Approximately forty-five pieces of Bamboo, three Meters long (10') have been used to make these wall frames. The example is 8.4 M2 of floor area; 135 M of bamboo Ö 8.4 M2 = 16 meters of bamboo per square Meter of floor area. The equivalent figure in feet is 450' of bamboo Ö 90.4 ft2 of floor area = 5' of bamboo per square foot of floor area.
These are trusses from earlier explorations, construction photos have been published in greater detail in the ferrocement.com manual series, or in various sections of this website, see welcome page listing. The larger size truss spans four Meters, these trusses were a prior test, made several years ago from bamboo removed from an even older test. The example shelter is sized to fit the existing trusses, allowing a 25 cm overhang (± 10").
The larger truss joints were made burrito style, a burlap wrap sandwiches a filling of hemp or flax fiber. The smaller truss, two Meters, is bound with utility muslin soaked in a binder and wrapped around the bamboo, like a bandage. Wrap joints cost between 2 and 5 cents each and are superior to the the burrito style, both may be fabricated using various binders. Cure time ranges from 1/2 hr, for modern exotics, to three or four days before preliminary, gentle construction positioning and assembly are possible, using standard cement and acrylic as the binder, Space-age mud and wattle. Standard construction grade cement slurry will also work, remembering that 28 moist days is the ideal cure time for common high quality construction cement, medium warm weather.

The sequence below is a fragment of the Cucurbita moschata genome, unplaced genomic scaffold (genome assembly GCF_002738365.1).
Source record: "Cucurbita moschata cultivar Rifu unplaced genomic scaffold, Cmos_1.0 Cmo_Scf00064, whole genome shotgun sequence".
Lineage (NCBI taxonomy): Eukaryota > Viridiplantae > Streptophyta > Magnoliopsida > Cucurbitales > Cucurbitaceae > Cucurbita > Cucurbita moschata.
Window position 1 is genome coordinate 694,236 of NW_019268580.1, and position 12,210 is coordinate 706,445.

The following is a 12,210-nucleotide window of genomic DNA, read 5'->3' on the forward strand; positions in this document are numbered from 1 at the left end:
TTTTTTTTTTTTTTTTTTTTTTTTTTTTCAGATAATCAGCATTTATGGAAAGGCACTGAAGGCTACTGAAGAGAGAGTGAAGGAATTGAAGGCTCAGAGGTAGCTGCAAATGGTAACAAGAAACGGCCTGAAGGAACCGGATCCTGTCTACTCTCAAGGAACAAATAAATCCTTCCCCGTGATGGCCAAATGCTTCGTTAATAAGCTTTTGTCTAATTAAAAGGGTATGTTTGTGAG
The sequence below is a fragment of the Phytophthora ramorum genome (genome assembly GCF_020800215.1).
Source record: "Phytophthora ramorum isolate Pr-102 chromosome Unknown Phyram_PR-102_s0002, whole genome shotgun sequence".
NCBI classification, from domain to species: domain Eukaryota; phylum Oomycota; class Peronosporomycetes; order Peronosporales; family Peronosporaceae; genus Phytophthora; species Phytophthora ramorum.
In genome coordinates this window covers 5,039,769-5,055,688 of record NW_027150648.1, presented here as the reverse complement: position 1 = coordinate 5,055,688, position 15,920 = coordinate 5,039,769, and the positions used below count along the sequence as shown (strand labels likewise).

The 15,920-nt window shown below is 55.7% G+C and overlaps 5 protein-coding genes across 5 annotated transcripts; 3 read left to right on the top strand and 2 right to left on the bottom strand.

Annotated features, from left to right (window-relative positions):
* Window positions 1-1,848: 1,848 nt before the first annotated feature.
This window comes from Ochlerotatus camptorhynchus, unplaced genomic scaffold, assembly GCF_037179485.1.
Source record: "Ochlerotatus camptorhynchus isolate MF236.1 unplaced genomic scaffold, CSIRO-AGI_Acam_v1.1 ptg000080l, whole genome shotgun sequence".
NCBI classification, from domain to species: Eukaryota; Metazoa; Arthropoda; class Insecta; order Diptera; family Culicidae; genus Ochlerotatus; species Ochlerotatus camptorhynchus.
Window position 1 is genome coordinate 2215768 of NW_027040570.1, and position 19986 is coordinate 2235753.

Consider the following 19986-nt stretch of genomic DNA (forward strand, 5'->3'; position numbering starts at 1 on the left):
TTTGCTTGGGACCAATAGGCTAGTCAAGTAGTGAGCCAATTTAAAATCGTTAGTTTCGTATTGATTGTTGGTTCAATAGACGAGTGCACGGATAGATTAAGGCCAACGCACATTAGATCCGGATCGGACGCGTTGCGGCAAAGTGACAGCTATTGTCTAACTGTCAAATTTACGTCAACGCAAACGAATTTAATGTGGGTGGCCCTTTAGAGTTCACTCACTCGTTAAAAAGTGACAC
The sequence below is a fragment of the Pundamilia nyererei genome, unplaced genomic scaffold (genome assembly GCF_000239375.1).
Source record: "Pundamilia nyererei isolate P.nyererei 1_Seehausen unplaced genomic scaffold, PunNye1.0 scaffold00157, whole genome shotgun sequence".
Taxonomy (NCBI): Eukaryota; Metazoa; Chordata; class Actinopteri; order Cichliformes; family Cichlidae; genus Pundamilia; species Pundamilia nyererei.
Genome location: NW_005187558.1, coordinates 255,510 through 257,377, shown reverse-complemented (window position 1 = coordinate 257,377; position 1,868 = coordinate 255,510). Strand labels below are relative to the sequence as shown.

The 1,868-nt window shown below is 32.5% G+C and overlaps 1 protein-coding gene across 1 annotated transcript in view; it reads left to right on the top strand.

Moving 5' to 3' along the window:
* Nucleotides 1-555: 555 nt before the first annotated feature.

The structure is a rectangle when the diagonal measurements are equal (corner to corner). Pythagorean Theorem; a2 + b2 = c2.
Vertical poles temporarily lashed to the wall segments hold the first truss in place. Use of temporary tape wraps and small size causes construction order for this example to occasionally be a little out of order; for example, walls would already be cured space-age mud and wattle wraps, like the trusses, before standing up for assembly.
The ridge pole is placed as soon as the second truss is attached. It is reasonable to make the end walls as one piece and then fill in the remaining roof area central trusses. If more than one structure with end walls of a chosen design are to be built, and this were the model of it, then one of these end walls could be used to make a jig to produce the wall frames.
There is no need for the ridge to be straight, it could be curved downward in the center to create a catenary curve with upturned ends similar to architecture from Thailand. Such an architectural detail would require trusses of different heights that are made to fit along the curved ridge. This would be a simple design option to accomplish.
Although sixty centimeter spacing for the trusses provides sufficient work area when standing on a ladder between them (24"), the vertical wall poles are too widly spaced for this builder's eye.
Continue roof frame assembly